Trim primitive shapes

Do you require the intersection points? Or are you just after an image of the square masking the lines?

Yea, I think so…

Im using the .pdf library to save as a .pdf and open in Inkscape.

you could just use **get()** to get a part of the screen:

You need the version with 4 parameters:

get(x, y, w, h)

It returns a PImage p1 corresponding to the part of the original PImage

You could then use background, show the p1 and save the screen (or the image using p1.save())

https://www.processing.org/reference/get_.html

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@Chrisir Brilliant!

such a simple solution. thank you.

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Oh, no… it seems I spoke too soon.
When it comes to recording to a .PDF it saves it as an embedded image of diagonal lines, which unfortunately is not what Im after.

I tried using the .SVG library, but that gives me a NPE error. the reference does state that the library does not work with images.

back to the drawing board.

oups.

Alternatively just draw 4 rects over the area you don’t want?

That won’t work for what I’m trying to achieve. Ultimately there will be a Lot of diagonal line (haches) next to each other in a grid.

The mask rects as you suggested would end up masking the neighbours too.

If the pink rectangle is the same proportion as the grid cells and you’re only working with rotated lines, you might be able to solve it as followed: You could write a function to calculate where the rotated lines intersect with the edges of the pink rectangle, save these x and y values, and use those to draw separate lines. Something like this:

int lines_amount = 7;
float cell_size = 200;
float[] line_intersects;

void setup() {
  size(400, 400);
}

void draw() {
  background(240);
  translate(width/4, height/4);

  line_intersects = new float[lines_amount];
  float lines_distance = cell_size / lines_amount;
  for (int i = 0; i < lines_amount; i++) {
    line_intersects[i] = lines_distance * i;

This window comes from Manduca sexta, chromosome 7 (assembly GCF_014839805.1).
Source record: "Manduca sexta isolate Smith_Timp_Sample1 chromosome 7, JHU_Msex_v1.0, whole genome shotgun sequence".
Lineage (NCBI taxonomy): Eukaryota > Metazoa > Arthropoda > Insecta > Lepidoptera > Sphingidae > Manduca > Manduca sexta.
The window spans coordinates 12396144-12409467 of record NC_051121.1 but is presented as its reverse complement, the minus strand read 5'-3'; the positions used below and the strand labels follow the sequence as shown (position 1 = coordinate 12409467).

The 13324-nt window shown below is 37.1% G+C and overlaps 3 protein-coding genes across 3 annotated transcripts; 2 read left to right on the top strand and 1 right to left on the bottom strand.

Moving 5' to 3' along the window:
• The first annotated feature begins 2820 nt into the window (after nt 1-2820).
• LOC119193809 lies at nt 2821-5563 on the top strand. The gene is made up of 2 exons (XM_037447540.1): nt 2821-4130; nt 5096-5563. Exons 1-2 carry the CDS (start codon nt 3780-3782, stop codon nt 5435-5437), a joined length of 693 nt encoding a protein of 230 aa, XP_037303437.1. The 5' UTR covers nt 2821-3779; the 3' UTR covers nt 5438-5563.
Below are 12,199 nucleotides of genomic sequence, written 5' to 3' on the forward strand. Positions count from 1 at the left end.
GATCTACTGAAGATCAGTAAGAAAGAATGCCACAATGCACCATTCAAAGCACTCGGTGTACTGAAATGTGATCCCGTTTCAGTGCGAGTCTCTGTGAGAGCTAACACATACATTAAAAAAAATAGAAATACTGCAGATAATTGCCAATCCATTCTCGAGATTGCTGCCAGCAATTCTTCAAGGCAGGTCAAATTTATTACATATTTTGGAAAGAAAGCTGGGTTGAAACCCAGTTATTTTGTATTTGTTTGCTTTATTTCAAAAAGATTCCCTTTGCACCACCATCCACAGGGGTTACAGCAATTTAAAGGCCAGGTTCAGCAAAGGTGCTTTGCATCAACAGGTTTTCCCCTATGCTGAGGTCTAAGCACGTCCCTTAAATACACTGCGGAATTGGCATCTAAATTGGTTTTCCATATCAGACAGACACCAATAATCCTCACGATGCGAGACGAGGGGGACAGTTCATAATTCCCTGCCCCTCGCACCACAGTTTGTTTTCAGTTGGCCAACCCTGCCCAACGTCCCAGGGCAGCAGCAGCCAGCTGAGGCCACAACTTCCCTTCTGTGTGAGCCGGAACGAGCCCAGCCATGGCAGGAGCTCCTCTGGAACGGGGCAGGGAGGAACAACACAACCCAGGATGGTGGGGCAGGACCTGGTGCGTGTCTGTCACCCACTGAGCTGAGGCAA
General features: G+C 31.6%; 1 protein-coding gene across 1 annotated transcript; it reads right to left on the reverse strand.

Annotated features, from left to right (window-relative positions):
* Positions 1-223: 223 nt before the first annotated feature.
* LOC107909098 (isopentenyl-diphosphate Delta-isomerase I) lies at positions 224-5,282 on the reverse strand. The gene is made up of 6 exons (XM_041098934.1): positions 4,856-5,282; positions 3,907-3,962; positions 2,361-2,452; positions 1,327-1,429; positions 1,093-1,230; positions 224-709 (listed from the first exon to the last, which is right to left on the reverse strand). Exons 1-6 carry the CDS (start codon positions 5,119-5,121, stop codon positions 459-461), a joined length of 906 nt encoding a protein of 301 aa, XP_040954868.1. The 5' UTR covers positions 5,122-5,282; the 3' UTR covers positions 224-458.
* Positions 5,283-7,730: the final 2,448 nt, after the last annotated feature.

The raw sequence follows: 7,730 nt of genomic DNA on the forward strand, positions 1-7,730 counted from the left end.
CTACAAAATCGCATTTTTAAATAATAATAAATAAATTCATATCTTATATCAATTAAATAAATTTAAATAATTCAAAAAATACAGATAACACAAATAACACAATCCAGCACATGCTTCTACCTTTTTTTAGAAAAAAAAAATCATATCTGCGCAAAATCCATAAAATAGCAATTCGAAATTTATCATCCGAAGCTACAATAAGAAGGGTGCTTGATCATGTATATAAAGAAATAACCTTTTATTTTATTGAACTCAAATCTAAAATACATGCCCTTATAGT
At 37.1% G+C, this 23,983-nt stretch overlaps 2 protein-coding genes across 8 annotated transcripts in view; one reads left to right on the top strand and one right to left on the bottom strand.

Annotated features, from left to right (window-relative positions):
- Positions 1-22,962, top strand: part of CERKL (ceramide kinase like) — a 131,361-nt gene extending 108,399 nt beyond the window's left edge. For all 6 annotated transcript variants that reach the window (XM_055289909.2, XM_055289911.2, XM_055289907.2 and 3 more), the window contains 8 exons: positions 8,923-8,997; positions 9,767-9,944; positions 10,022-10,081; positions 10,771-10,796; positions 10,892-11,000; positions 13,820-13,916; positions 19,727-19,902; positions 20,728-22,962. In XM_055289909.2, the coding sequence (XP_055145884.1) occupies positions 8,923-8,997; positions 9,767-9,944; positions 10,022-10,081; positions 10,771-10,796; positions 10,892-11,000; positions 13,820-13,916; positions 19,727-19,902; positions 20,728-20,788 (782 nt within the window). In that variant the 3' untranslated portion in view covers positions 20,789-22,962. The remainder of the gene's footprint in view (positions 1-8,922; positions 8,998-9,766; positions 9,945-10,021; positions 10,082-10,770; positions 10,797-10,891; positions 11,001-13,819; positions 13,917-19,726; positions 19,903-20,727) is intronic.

println(line_intersects[i]);
    if(i == 0) {
      line(line_intersects[i], line_intersects[i], cell_size, cell_size);
    } else {
      line(line_intersects[i], 0, cell_size, cell_size - line_intersects[i]);
      line(0, line_intersects[i], cell_size - line_intersects[i], cell_size);
    }
  }
}

void mousePressed() {
  lines_amount++;
}

The code above isn’t pretty, but you get the idea. Perhaps you could convert it into a class or a shape to speed up the sketch’s performance. Think something like this might work for your situation?

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Thanks for the help @Tiemen this looks like it might help.

But I think I need to re-think my approach for what I’m trying to achieve instead.

thanks all :slight_smile:

I think you want something like this.

This is an amended take on my ray casting example, using light intersection. In this example I’ve only generated lines for one side of the rectangle, you would need to do this for all sides.
Alternatively amend the code to allow the lines to handle multiple intersections.

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Raycasting!
What a great solution.

Thanks @paulgoux

Ive updated it with the rest of the lines.

Please note some of the lines will look a bit thicker as they are draw twice, I’m drawing a set of lines diagonally right down, and another set of lines diagonally up left, those which intersect with the square are trimmed the others however are not, and therefore are drawn twice.

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Just adding mouse interaction for the square, need to iron out glitches.

I’m sorry, guys, am I missing something or a simple clip(mouseX,mouseY,blockSize,blockSize); would do the job?

This example only draws the lines within the clip boundaries,

can this be reversed?

void setup() {
  size(200, 200);
  imageMode(CENTER);
}

void draw() {
  background(204);
  if (mousePressed) {
    clip(mouseX, mouseY, 100, 100);
  } else {
    noClip();
  }
  line(0, 0, width, height);
  line(0, height, width, 0);
}

drawing a rect with bg color after drawing the lines would :slight_smile:

It seems like the simplest solution, which was suggested initialy and I don’t think it was ever clarified whether the intersection lines were required. If they are I’m not sure the mask would fit that purpose which is why I suggested the intersection function. But yes the simplest solution is to just draw a square over the lines based on the mouse position.

All done, let me know if you want help explaining the code, or if you notice any bugs I didn’t catch.

thanks so much @paulgoux.

I haven’t had a chance to look at your code just yet but I really appreciate your help so far :slight_smile:

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